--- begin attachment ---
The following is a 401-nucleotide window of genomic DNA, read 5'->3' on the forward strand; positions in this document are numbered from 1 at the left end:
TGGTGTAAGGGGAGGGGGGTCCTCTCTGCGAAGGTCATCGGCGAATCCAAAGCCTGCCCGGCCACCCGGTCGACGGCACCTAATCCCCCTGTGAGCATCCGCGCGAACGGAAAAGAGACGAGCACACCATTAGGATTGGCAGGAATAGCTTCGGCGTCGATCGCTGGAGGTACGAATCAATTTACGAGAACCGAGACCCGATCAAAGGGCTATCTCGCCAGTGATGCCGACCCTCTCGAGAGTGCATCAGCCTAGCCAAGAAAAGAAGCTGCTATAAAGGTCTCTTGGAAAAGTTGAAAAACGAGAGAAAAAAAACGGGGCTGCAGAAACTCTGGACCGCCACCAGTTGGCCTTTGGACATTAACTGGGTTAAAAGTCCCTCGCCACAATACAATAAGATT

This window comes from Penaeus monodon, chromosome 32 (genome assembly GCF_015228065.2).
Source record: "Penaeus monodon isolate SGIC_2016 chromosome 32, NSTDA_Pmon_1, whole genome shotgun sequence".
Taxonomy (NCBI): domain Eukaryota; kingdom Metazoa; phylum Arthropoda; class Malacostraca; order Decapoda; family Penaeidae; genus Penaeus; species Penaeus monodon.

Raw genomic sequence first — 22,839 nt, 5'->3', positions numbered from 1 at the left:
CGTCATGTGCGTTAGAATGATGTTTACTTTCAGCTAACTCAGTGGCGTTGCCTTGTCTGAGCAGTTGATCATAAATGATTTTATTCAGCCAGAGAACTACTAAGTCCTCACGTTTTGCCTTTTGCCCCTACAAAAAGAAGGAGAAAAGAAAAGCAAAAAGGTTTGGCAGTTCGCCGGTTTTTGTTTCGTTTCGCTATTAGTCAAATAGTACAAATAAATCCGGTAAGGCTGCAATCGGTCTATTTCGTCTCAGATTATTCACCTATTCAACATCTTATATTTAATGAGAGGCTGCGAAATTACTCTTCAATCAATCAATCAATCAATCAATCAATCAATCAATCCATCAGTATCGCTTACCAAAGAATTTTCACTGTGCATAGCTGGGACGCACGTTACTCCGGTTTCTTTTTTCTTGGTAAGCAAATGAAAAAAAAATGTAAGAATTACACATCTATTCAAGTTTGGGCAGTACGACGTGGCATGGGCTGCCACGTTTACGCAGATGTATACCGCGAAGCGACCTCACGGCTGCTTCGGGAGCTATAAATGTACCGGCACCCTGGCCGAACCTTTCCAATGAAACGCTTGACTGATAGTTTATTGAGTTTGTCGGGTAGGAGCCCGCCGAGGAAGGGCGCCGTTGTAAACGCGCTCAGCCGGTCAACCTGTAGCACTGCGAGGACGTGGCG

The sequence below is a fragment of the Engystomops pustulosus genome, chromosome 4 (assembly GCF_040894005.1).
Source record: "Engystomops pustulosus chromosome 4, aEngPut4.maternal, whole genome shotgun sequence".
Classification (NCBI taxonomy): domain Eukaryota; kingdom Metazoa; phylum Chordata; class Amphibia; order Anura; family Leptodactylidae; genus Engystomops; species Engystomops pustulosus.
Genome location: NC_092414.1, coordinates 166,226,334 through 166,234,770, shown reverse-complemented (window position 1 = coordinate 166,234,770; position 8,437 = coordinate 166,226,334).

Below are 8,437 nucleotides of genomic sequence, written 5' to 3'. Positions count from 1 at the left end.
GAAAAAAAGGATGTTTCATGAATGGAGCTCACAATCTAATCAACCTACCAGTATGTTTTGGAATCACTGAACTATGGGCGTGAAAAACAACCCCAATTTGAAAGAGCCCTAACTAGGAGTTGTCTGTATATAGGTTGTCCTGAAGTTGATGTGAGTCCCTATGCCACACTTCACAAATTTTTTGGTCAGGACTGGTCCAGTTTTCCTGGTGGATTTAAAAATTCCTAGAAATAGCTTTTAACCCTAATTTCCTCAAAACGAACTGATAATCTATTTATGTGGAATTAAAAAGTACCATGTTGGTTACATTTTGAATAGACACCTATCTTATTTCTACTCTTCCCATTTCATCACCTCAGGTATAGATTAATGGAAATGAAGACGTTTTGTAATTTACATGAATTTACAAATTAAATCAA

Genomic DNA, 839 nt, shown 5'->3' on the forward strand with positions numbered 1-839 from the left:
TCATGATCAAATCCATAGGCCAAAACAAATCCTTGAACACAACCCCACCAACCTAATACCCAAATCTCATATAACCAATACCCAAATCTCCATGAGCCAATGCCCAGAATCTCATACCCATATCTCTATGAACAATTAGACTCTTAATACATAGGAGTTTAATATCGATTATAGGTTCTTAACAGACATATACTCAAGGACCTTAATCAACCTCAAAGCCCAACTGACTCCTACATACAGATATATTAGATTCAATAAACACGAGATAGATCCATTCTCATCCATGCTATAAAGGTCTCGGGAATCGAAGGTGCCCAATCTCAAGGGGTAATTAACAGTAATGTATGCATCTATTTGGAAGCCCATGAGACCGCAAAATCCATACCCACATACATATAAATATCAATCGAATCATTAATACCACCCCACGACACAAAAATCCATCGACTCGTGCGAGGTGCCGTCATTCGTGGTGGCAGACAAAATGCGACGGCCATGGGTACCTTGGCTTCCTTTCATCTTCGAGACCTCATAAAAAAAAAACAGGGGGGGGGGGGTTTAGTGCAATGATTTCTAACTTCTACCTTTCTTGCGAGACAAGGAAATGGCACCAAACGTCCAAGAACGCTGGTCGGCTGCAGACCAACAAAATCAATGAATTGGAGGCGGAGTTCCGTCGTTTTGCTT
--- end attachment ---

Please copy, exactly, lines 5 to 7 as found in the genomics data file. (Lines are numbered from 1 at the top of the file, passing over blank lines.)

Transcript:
Taxonomy (NCBI): domain Eukaryota; kingdom Metazoa; phylum Arthropoda; class Malacostraca; order Decapoda; family Penaeidae; genus Penaeus; species Penaeus monodon.

Raw genomic sequence first — 22,839 nt, 5'->3', positions numbered from 1 at the left:
CGTCATGTGCGTTAGAATGATGTTTACTTTCAGCTAACTCAGTGGCGTTGCCTTGTCTGAGCAGTTGATCATAAATGATTTTATTCAGCCAGAGAACTACTAAGTCCTCACGTTTTGCCTTTTGCCCCTACAAAAAGAAGGAGAAAAGAAAAGCAAAAAGGTTTGGCAGTTCGCCGGTTTTTGTTTCGTTTCGCTATTAGTCAAATAGTACAAATAAATCCGGTAAGGCTGCAATCGGTCTATTTCGTCTCAGATTATTCACCTATTCAACATCTTATATTTAATGAGAGGCTGCGAAATTACTCTTCAATCAATCAATCAATCAATCAATCAATCAATCAATCCATCAGTATCGCTTACCAAAGAATTTTCACTGTGCATAGCTGGGACGCACGTTACTCCGGTTTCTTTTTTCTTGGTAAGCAAATGAAAAAAAAATGTAAGAATTACACATCTATTCAAGTTTGGGCAGTACGACGTGGCATGGGCTGCCACGTTTACGCAGATGTATACCGCGAAGCGACCTCACGGCTGCTTCGGGAGCTATAAATGTACCGGCACCCTGGCCGAACCTTTCCAATGAAACGCTTGACTGATAGTTTATTGAGTTTGTCGGGTAGGAGCCCGCCGAGGAAGGGCGCCGTTGTAAACGCGCTCAGCCGGTCAACCTGTAGCACTGCGAGGACGTGGCG